Monday, October 31, 2005
It would be an inspirational story even if I didn't love football.
In February, Pro-Bowl linebacker and three-time SuperBowl champion Tedy Bruschi suffered a stroke shortly after returning to Boston from Hawaii. He couldn't see. His left side was numb and he had trouble walking. He was 32.
Fast forward 8 months. Fully recovered, Tedy Bruschi returned to pro football in front of a sellout crowd, all sporting signs of support. He could have played a down or two, then rested his body and mind. No one would have blamed him. The one overriding aspect of his period on the "Physically Unable to Perform" list was complete and total support by everyone. His bosses, his teammates, his family, his fans. No one wanted a guy like Tedy to suffer, no matter what it did to Our Team.
See, Tedy is one of the good guys. Not just a good football player, but a great one. Not just a good leader, but the kind of guy who demonstrates by example, builds you up when you need it, and lets you know when you screwed up in a way that doesn't tear you down. He has supreme confidence in his ability and his teammates, and that infuses them with confidence in themselves. He's the kind of guy who celebrates a great play not with some show-offy little skit or chest-thumping look-at-me move, but with a shit-eating grin and a hug for whoever's closest to him. You can't be a football fan and not love Tedy Bruschi.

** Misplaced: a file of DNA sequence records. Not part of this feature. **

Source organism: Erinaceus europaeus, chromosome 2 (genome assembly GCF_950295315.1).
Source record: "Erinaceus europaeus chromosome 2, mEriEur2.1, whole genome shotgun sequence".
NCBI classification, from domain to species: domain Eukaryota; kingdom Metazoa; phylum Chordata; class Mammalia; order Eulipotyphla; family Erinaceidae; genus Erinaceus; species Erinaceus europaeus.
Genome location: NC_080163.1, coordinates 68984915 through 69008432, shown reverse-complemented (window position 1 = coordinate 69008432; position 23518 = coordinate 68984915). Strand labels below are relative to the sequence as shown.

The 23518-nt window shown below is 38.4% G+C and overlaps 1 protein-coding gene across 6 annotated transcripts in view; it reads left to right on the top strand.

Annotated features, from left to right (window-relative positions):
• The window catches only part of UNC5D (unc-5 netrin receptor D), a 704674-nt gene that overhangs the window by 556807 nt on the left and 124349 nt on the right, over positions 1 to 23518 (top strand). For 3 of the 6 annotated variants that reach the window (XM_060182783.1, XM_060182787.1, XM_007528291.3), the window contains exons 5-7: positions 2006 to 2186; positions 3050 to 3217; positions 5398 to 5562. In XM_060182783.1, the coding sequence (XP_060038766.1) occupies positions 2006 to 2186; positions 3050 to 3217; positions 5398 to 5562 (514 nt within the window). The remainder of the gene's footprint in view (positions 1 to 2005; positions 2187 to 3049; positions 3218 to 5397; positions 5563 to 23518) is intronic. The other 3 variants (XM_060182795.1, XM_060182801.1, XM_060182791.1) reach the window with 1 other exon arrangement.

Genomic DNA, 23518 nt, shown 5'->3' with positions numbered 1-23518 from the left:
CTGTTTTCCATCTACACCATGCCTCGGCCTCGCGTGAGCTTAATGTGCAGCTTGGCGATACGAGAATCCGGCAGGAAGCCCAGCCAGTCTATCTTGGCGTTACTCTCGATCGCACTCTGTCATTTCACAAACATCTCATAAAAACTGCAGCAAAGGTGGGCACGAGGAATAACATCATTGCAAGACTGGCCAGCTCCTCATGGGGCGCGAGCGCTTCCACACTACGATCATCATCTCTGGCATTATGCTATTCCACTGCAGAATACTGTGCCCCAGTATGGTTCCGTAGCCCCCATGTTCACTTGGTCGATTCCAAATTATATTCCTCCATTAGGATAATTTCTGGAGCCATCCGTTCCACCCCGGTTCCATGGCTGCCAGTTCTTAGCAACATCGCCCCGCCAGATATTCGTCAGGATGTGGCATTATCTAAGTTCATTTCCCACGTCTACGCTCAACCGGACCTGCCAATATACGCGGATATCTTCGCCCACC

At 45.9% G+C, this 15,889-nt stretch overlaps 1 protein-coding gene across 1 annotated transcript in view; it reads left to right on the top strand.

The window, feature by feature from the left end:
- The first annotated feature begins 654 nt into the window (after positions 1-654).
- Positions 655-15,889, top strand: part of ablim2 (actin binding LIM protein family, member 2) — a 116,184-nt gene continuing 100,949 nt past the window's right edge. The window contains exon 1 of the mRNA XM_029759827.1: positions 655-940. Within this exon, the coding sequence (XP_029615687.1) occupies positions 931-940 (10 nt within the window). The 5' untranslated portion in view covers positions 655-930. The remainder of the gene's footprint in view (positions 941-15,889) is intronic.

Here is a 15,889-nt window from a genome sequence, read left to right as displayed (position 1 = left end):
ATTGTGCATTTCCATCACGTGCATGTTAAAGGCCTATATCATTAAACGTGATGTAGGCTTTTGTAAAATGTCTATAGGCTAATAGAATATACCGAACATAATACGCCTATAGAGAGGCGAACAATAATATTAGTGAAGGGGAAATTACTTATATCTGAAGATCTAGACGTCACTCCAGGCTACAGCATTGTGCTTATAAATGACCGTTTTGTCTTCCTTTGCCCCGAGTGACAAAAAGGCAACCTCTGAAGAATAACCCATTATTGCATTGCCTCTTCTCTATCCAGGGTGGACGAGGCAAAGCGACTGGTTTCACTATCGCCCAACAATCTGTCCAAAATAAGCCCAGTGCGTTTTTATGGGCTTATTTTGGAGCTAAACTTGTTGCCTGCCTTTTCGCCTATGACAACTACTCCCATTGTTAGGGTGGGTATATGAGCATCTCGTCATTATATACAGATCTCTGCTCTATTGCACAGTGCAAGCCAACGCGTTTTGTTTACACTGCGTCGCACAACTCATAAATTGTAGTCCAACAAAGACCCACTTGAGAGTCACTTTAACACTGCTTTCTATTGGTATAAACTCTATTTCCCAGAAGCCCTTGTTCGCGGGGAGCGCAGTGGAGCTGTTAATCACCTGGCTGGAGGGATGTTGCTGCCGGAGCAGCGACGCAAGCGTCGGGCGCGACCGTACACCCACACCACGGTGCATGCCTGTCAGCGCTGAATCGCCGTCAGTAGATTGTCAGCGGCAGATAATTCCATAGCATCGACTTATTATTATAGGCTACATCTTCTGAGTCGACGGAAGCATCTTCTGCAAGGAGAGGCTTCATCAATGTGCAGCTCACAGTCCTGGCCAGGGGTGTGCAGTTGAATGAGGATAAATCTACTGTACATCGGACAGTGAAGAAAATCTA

So, despite all the articles leading up to last night's game cautioning that he can't fix everything that ails the New England Patriots, ESPN went to every break with "A Hero Can Save Us" over a vignette of his tackles. And despite the fact that he just started practicing with the team two weeks ago, he played the entire game, not just on defense (which was on the field 40 of 60 minutes of playing time) but on special teams. He logged 7 tackles--some guys don't do that even when they've been playing solid football for eight weeks.
He didn't fix the team. He's an inside linebacker. He can't give the secondary more experience and strength, help the rookie offensive linemen make their blocks, or shore up the running game. But he is the heart and soul of the defense, as is oft-repeated, and he provided just enough spark, just enough passion, to make the rest of the team stop figuratively wandering in confusion and do their jobs. Despite Buffalo's dominance of the clock, the yardage, and the field, the Patriots still came away winners the way they used to--by doing what had to be done, just in time.
We love you, Tedy.
at 6:38 AM